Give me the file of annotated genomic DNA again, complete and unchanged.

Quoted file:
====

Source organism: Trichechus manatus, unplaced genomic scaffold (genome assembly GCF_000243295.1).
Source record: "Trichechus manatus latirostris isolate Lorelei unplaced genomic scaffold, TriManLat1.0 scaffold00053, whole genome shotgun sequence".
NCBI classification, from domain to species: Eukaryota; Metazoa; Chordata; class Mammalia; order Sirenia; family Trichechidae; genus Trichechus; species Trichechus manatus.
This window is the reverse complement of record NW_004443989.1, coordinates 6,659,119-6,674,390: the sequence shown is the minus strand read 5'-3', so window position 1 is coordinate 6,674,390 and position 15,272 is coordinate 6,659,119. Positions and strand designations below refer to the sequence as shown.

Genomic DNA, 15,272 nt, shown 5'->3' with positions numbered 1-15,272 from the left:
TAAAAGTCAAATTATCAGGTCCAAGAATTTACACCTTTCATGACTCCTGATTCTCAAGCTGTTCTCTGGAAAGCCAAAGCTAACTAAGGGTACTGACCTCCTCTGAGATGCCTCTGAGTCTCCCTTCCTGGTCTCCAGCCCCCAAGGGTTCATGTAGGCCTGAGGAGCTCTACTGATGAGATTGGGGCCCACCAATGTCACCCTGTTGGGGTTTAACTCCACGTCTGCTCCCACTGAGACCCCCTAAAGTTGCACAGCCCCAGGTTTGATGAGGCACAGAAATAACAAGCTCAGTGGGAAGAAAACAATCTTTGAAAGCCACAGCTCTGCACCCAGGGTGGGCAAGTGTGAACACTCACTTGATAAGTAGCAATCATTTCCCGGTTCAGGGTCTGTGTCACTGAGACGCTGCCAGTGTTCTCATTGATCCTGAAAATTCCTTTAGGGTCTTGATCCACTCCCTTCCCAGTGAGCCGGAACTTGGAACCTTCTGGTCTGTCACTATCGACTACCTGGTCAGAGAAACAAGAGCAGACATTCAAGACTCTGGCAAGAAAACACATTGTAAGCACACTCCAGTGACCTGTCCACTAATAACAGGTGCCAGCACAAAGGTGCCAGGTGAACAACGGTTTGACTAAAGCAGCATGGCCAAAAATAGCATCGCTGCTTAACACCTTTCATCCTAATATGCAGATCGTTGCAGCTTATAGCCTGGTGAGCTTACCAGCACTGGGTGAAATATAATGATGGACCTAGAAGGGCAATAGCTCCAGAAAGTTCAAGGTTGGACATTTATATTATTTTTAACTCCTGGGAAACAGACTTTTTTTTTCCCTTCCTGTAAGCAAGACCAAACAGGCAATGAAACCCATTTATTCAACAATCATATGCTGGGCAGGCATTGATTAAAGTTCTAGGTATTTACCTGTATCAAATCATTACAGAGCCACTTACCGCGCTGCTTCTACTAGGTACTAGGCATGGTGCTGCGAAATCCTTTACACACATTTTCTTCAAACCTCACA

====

Source organism: Trichechus manatus, unplaced genomic scaffold (genome assembly GCF_000243295.1).
Source record: "Trichechus manatus latirostris isolate Lorelei unplaced genomic scaffold, TriManLat1.0 scaffold00053, whole genome shotgun sequence".
NCBI classification, from domain to species: Eukaryota; Metazoa; Chordata; class Mammalia; order Sirenia; family Trichechidae; genus Trichechus; species Trichechus manatus.
This window is the reverse complement of record NW_004443989.1, coordinates 6,659,119-6,674,390: the sequence shown is the minus strand read 5'-3', so window position 1 is coordinate 6,674,390 and position 15,272 is coordinate 6,659,119. Positions and strand designations below refer to the sequence as shown.

Genomic DNA, 15,272 nt, shown 5'->3' with positions numbered 1-15,272 from the left:
TAAAAGTCAAATTATCAGGTCCAAGAATTTACACCTTTCATGACTCCTGATTCTCAAGCTGTTCTCTGGAAAGCCAAAGCTAACTAAGGGTACTGACCTCCTCTGAGATGCCTCTGAGTCTCCCTTCCTGGTCTCCAGCCCCCAAGGGTTCATGTAGGCCTGAGGAGCTCTACTGATGAGATTGGGGCCCACCAATGTCACCCTGTTGGGGTTTAACTCCACGTCTGCTCCCACTGAGACCCCCTAAAGTTGCACAGCCCCAGGTTTGATGAGGCACAGAAATAACAAGCTCAGTGGGAAGAAAACAATCTTTGAAAGCCACAGCTCTGCACCCAGGGTGGGCAAGTGTGAACACTCACTTGATAAGTAGCAATCATTTCCCGGTTCAGGGTCTGTGTCACTGAGACGCTGCCAGTGTTCTCATTGATCCTGAAAATTCCTTTAGGGTCTTGATCCACTCCCTTCCCAGTGAGCCGGAACTTGGAACCTTCTGGTCTGTCACTATCGACTACCTGGTCAGAGAAACAAGAGCAGACATTCAAGACTCTGGCAAGAAAACACATTGTAAGCACACTCCAGTGACCTGTCCACTAATAACAGGTGCCAGCACAAAGGTGCCAGGTGAACAACGGTTTGACTAAAGCAGCATGGCCAAAAATAGCATCGCTGCTTAACACCTTTCATCCTAATATGCAGATCGTTGCAGCTTATAGCCTGGTGAGCTTACCAGCACTGGGTGAAATATAATGATGGACCTAGAAGGGCAATAGCTCCAGAAAGTTCAAGGTTGGACATTTATATTATTTTTAACTCCTGGGAAACAGACTTTTTTTTTCCCTTCCTGTAAGCAAGACCAAACAGGCAATGAAACCCATTTATTCAACAATCATATGCTGGGCAGGCATTGATTAAAGTTCTAGGTATTTACCTGTATCAAATCATTACAGAGCCACTTACCGCGCTGCTTCTACTAGGTACTAGGCATGGTGCTGCGAAATCCTTTACACACATTTTCTTCAAACCTCACA